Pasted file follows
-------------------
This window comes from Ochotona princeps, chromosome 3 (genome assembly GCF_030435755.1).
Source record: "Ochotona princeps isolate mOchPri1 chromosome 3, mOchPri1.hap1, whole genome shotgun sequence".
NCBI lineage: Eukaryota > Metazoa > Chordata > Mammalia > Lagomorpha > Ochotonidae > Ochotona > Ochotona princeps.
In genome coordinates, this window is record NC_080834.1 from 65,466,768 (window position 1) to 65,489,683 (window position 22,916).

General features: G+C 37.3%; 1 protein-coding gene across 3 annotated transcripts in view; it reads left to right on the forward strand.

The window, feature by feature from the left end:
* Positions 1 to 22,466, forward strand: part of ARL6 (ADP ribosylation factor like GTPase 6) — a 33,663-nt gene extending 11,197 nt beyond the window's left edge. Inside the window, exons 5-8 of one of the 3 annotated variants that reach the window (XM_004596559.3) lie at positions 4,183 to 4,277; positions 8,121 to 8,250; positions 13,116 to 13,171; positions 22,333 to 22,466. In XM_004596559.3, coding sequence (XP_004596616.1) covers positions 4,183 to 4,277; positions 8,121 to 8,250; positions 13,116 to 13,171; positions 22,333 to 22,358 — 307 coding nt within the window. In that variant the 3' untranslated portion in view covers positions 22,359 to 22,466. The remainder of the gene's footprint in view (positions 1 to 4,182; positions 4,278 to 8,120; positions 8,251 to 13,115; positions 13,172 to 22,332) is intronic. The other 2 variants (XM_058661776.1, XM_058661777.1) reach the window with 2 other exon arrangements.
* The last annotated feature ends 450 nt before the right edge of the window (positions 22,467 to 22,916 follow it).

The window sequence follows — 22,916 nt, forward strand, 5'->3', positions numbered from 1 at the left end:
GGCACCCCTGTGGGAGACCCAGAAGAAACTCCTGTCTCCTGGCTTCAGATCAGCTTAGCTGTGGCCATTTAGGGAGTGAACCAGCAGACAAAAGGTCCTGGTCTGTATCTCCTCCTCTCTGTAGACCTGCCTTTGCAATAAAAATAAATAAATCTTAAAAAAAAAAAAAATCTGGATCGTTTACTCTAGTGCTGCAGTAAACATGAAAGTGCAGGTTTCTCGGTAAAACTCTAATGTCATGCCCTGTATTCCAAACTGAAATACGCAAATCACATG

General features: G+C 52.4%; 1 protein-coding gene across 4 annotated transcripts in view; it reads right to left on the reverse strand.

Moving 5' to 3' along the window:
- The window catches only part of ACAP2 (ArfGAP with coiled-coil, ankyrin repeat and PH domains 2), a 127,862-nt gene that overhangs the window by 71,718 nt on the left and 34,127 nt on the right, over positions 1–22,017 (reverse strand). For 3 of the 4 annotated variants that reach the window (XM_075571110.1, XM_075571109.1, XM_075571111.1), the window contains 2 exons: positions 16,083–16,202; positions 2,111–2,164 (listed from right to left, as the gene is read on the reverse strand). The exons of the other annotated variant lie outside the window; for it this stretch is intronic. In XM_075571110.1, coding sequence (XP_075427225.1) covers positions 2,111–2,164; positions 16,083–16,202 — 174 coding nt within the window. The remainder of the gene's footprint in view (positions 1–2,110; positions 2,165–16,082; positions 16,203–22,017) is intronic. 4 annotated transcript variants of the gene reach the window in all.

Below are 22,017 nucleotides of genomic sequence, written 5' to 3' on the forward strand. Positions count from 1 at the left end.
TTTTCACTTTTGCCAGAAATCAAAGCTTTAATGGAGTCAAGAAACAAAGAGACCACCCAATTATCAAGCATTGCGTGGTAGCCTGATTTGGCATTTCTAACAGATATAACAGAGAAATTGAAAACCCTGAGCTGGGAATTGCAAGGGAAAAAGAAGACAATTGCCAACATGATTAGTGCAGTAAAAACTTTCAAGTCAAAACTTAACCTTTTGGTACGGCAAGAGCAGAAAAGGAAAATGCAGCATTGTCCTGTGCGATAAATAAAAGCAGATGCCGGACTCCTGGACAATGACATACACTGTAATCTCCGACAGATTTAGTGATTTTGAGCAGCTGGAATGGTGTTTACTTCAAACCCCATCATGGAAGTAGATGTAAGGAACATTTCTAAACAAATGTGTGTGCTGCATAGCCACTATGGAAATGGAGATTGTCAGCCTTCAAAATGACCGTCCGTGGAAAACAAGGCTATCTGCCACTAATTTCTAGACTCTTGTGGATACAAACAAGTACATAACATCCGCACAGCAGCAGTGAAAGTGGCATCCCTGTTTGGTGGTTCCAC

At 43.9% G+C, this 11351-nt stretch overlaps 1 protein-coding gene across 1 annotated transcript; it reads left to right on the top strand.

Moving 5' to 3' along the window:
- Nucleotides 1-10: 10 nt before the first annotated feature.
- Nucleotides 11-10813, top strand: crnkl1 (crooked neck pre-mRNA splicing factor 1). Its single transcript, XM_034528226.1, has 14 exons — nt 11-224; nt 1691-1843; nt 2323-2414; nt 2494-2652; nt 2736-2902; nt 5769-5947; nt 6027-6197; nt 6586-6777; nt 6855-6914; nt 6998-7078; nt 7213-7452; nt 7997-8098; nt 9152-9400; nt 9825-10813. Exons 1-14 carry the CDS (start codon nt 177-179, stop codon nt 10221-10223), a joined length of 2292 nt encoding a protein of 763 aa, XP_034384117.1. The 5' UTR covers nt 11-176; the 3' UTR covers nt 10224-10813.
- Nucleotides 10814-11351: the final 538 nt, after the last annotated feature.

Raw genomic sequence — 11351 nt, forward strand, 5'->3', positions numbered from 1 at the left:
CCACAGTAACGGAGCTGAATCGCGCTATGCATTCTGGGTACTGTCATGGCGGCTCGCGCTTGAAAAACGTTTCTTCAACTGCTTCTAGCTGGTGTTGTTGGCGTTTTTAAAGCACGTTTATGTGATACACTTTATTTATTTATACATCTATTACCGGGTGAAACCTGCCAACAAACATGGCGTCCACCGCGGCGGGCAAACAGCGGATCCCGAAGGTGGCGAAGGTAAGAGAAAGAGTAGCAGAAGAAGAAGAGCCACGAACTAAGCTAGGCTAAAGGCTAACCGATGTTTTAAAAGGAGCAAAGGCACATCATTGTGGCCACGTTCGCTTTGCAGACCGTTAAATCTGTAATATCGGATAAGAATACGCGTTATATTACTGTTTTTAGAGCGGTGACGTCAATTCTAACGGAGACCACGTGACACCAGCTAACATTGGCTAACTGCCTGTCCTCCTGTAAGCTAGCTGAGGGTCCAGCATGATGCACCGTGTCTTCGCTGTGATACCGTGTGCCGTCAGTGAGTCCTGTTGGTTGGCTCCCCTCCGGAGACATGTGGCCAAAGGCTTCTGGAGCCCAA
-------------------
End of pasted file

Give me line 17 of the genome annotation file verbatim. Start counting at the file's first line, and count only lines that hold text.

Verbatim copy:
Moving 5' to 3' along the window: